How to use words so they damage an electoral candidate

I was listening to a brief part of the Nolan Show on BBC Raidio Uladh/Radio Ulster yesterday morning. Stephen Nolan, ably assisted by that regular voice, Thomas of North Belfast (or was it George from the Shankill – they interchange so smoothly) was once again presenting Sean Kelly and, by association, John Finucane, as the epitome of evil.

Stephen and Thomas/George appeared to have two major sins they were attaching to Kelly – and, of course, by association, to John Finucane.  The first was that he had been guilty of mass murder and the second that he had expressed no contrition for what he had done.

The trouble with talking about terrible deeds is that people are in such a state of boiling sympathy, they don’t listen to anyone else. So  I beg you to read carefully this next bit.

If, as  Nolan and Thomas/George maintained, Sean Kelly was guilty of the murder of all those innocent people in the Shankill bomb, then he was also guilty of murdering his comrade Thomas Begley, a charge I’ve never heard levelled at him. The obvious fact is, the Shankill bomb exploded prematurely. Kelly and Begley had in mind the killing of some prominent members of the UDA, which could be described as intended murder.  They did not have in mind the killing of the people in the fish shop, if only because they had no intention of becoming suicide bombers.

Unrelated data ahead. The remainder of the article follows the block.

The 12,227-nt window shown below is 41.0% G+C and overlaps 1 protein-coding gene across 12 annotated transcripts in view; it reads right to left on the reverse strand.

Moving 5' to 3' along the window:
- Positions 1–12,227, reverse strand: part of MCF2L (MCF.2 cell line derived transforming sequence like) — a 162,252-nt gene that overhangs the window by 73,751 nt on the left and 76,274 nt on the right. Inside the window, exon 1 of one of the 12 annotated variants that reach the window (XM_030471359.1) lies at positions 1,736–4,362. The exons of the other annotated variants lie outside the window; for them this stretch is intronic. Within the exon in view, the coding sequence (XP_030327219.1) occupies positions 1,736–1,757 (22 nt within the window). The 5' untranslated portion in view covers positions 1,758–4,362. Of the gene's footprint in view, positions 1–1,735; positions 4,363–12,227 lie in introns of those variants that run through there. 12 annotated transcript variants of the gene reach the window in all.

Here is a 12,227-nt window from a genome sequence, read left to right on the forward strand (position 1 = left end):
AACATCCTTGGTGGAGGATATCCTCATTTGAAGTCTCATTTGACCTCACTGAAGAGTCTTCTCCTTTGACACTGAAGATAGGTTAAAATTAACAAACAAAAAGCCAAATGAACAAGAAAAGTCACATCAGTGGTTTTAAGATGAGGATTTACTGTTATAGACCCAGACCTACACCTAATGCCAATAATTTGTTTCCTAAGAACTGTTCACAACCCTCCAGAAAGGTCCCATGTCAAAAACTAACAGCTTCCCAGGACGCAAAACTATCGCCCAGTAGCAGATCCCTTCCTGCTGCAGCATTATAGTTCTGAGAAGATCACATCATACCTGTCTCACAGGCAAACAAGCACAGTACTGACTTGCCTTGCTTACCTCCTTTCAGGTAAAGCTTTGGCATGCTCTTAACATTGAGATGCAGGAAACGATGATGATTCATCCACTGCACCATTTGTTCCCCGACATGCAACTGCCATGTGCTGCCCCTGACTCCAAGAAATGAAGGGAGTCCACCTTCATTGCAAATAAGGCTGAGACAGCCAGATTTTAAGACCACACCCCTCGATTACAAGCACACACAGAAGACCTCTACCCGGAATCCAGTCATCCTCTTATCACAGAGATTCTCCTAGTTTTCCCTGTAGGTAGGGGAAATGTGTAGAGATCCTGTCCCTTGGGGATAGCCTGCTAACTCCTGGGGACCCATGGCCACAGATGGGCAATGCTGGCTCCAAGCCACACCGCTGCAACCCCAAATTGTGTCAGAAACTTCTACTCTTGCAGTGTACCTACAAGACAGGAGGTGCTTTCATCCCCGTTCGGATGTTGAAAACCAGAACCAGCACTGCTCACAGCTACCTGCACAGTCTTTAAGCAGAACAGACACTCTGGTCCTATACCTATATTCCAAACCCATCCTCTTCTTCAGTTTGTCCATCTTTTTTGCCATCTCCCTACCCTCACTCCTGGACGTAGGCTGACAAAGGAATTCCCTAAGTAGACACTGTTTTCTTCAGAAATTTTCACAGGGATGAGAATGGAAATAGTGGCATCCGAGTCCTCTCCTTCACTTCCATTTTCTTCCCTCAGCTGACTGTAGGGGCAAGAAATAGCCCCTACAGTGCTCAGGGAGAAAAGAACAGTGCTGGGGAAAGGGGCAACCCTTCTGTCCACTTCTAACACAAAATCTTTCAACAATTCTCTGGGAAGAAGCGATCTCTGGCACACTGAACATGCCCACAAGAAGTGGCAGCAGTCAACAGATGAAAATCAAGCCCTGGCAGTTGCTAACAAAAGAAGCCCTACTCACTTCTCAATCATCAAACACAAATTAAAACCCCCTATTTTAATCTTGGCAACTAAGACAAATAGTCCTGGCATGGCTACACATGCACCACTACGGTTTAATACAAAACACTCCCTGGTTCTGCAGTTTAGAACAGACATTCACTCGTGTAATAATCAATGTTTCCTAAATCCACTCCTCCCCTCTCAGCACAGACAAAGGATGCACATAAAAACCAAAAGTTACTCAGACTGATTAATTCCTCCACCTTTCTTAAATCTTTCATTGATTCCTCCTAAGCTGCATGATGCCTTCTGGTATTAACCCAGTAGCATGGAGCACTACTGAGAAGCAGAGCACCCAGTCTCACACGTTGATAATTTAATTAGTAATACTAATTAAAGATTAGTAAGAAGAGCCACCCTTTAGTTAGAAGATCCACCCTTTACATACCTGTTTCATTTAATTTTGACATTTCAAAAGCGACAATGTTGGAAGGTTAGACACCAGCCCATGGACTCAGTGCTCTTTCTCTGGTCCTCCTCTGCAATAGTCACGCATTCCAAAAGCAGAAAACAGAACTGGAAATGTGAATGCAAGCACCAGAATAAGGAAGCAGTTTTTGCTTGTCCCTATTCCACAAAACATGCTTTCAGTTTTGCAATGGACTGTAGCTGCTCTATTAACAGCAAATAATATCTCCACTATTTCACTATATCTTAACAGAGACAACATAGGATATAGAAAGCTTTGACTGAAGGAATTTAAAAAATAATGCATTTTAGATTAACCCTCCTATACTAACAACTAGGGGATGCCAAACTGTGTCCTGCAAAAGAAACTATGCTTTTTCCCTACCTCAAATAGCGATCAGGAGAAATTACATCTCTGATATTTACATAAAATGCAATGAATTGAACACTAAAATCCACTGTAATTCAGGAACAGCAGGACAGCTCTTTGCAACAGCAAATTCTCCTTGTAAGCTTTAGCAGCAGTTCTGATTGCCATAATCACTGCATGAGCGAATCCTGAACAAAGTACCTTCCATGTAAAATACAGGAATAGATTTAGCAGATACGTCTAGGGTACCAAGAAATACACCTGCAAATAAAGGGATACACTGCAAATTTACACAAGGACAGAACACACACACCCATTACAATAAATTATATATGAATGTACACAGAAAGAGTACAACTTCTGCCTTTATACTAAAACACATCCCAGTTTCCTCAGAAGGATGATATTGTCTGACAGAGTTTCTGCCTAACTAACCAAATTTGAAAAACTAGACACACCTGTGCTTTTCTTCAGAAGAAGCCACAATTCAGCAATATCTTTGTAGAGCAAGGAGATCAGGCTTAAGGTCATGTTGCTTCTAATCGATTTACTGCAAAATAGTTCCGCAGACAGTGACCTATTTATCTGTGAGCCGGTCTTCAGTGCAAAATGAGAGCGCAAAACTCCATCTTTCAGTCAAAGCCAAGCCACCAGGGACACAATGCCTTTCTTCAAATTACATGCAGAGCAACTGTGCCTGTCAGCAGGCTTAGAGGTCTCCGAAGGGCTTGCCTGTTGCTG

I’m guessing that people call what happened that day murder because they want to call the killings by the foulest name they can, which is understandable. But it’s also to undermine the meaning of words. Murder is intentional killing, and you may be sure neither Begley nor Kelly intended to kill the innocent people in the fish shop, if for no other reason than it obviously could – would, in the case of Begley – result in their own deaths.

But Stephen and Thomas/George appear to prefer to make words mean anything they want.

The second charge levelled at Kelly, and by implication John Finucane, was that Kelly has shown no remorse for his actions. On the face of it, that’s a reasonable charge. Most of us would feel remorse if we did something that led to the deaths of innocent people, and Kelly certainly did that.

But why Kelly? Literally hundreds of IRA men and women were involved in violent, sometimes lethal actions against their fellow human beings during the Troubles.  To take one example: Martin McGuinnness is generally regarded as having been a major figure, if not the major figure, in the IRA.  McGuinness not only didn’t show remorse for his paramilitary actions, he publicly declared on more than one occasion that he was very proud of his time in the IRA.  And yet no unionist I can think of called on him to show remorse, or denounced him for declaring his pride in the IRA.

Like compassion in this society, condemnation tends to operate very selectively. Certainly yesterday on the Nolan Show, we had condemnation by those who clearly don’t understand or don’t want to understand the meaning of words ,and who have no problem with vilifying X while giving Y a free pass.

But sure, if it could stop John Finucane winning in North Belfast, it’d all be worthwhile. Wouldn’t it?  

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